Source: Amazon

The minimum order value for Amazon Fresh has also been lowered from £40 to £15

Amazon is making Amazon Fresh grocery delivery free to Prime members, with order fulfilment available within the hour in select areas.

The free delivery perk – for orders over £40 – is being rolled out to Prime members in London and the Home Counties from today, and “millions of members across the UK” before the end of the year, Amazon said.

Before today, shopping on Amazon Fresh required a monthly add-on fee or per-order charge. The service’s minimum order value has also been lowered from £40 to £15.

Amazon’s “fastest grocery delivery offer in the UK” – with delivery slots typically available within one to three hours of ordering – has been switched on in 40 postcodes in the south east and will expand to “multiple cities” by Christmas.

“We consider grocery delivery to be the perfect addition to Prime. It was always about making fast delivery an everyday experience rather than an occasional indulgence. We do think over time Fresh will become one of the most loved Prime benefits in the UK,” said Russell Jones, Amazon Fresh UK country manager.

Jones told The Grocer that for a large proportion of customers, rapid grocery delivery was “really compelling”. Although Fresh already offers same-day delivery, “in reality” that meant orders made before 11am wouldn’t typically arrive before 10pm.

“People’s expectations are accelerating in terms of how fast they can get things. I don’t think it’s a one-hour story, but real same day: I can be on the train on the way home and this evening if I need a few extra bits, I can do that. There are many scenarios where the speed really helps,” Jones said.

As availability of ‘Ultra Fast Fresh’ – first reported by The Grocer in April – expands, orders will be fulfilled from a “combination of new and existing” distribution sites.

“One misconception is we store bananas next to books. That’s absolutely not what happens. These are purpose-built, properly fitted out, food-safe units,” Jones said.

According to suppliers previously briefed by Amazon, depots in Wembley, Surrey and Hatfield have been upgraded to handle fresh produce, with work at sites in Leeds, Birmingham, Sheffield, Portsmouth, Glasgow, Newcastle, Liverpool and Manchester to follow. Amazon would not confirm the order or extent of the upgrades.

Fresh deliveries will be made by freelance drivers from Amazon’s Flex pool, and unlike most online grocers, won’t arrive in a chilled van. “We use passive chilled chain to make sure products are delivered in good condition,” Jones explained.

The Fresh range will remain similar in size and variety, but Amazon is seeking “alternative local suppliers” for when the service extends into new areas. Several current London-based artisanal producers will be taken national, while other suppliers may only serve a specific region.

“We can do both,” Jones explained. “Some of the companies don’t have the capabilities to scale up as fast. It’s about how they want to be as a business and what choices they want to make. We’re here to try and help them to be successful reaching more members. For one artisan producer its a compromise to quality if you take them all round the country, another may be absolutely delighted to do that. So it’s a two-way discussion.”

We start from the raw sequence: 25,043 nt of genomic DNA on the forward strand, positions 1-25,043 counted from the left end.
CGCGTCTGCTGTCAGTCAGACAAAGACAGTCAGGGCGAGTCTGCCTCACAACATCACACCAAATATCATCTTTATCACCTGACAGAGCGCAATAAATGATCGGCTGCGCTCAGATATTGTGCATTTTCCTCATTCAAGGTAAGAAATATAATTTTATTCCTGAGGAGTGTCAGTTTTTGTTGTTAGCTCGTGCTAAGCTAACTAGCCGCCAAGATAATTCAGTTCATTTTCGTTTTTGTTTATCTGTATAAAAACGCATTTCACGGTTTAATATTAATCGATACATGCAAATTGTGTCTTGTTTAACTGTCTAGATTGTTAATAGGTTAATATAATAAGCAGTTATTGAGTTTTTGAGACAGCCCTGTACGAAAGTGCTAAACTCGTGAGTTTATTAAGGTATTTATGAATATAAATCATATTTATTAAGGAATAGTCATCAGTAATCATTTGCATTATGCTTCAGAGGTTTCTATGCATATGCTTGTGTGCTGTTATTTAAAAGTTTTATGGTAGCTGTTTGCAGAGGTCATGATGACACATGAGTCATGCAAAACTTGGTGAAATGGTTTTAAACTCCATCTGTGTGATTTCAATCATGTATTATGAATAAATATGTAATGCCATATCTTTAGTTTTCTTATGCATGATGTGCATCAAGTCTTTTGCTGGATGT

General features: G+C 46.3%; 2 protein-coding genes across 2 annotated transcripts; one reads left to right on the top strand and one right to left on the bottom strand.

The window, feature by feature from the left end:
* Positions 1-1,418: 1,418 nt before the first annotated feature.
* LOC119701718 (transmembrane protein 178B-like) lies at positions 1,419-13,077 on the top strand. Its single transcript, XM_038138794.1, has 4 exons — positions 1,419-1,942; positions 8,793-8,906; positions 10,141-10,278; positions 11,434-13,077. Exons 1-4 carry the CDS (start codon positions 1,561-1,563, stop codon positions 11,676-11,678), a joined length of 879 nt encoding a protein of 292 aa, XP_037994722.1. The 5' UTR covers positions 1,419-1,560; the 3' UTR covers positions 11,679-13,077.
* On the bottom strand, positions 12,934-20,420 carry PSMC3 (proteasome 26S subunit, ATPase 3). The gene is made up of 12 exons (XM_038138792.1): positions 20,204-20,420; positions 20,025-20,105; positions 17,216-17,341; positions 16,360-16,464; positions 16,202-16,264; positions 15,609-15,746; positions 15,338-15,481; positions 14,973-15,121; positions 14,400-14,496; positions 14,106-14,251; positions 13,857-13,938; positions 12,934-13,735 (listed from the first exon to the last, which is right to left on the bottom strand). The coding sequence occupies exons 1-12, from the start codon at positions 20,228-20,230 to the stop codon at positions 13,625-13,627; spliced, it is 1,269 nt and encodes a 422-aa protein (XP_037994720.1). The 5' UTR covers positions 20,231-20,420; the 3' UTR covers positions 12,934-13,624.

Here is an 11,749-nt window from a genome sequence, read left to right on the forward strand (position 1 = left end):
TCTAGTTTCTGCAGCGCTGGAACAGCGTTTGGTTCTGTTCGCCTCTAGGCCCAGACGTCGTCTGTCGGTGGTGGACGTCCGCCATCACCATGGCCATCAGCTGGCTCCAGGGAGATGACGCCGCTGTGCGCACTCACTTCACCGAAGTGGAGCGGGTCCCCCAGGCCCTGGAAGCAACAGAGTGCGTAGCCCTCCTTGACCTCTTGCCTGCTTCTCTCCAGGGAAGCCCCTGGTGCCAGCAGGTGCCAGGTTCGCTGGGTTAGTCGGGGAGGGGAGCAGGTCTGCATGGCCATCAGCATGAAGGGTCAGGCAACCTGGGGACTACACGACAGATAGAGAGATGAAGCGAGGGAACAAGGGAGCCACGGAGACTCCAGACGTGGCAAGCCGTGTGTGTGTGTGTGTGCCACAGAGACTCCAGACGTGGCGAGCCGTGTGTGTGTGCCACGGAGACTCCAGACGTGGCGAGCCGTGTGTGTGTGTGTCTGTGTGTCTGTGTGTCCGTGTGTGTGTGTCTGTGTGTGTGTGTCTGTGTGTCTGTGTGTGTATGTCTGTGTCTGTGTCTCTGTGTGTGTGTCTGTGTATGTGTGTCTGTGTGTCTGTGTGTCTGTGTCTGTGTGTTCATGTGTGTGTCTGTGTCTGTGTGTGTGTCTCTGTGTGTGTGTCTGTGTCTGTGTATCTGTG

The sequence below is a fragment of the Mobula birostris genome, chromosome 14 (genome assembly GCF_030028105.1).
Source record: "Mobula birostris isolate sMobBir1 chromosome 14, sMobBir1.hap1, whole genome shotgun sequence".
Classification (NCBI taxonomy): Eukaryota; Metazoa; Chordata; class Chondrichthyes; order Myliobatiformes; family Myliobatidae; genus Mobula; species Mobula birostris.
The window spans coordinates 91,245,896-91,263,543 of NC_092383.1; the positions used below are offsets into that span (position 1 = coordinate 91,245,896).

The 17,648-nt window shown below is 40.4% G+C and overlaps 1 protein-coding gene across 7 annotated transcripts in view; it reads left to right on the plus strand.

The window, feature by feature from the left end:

Remaining in the range are products from Booths, Whole Foods Market, Pepsi, Danone, Arla, Warburtons and Britvic, as well as artisan producers including Gail’s Artisan Bakery, C Lidgate and Paxton & Whitfield.

“Our Prime members don’t just say we want you to be Asda or Waitrose. They say we want everything from you, we want and are willing to pay for some of the best artisan producers, but equally we don’t want to pay over the odds for our standard fruit and veg. So we try to strike a balance and offer as much to as many people as possible,” Jones explained.

Industry analysts had predicted a bundling of Fresh and Prime in the UK, which follows the same move by Amazon in the US in October.

GlobalData retail analyst Thomas Brereton told The Grocer the move should be of most concern to the mid to premium end of the market – the likes of Sainsbury’s, Waitrose and Ocado.

However, Brereton remained “slightly sceptical” that Amazon could convince customers it was the go-to brand for food as well as non-food, with GlobalData data showing only around 5% of Brits had ever bought food from Amazon.

“This is them trying to put their mark on online grocery. And with coronavirus and the amount online grocery has increased in the UK, this is a sensible time to do that,” he said.

“They missed the big surge. If there was a new online pureplay coming to the market now, I’d say yes, they missed the opportunity, people have already got their favourite set-up. But because Amazon is Amazon and it already has that membership base… If they can market it well to members it will be a powerful tool to them,” Brereton explained.

As well as its massive Prime membership base – which according to Mintel totals around 15 million people in the UK – a key advantage for Amazon was its willingness “to lose money to gain foothold in a market and go from there” Brereton added. He assumed the endeavour would be loss-making in the near-term.

“That’s kind of Amazon’s trademark,” he said.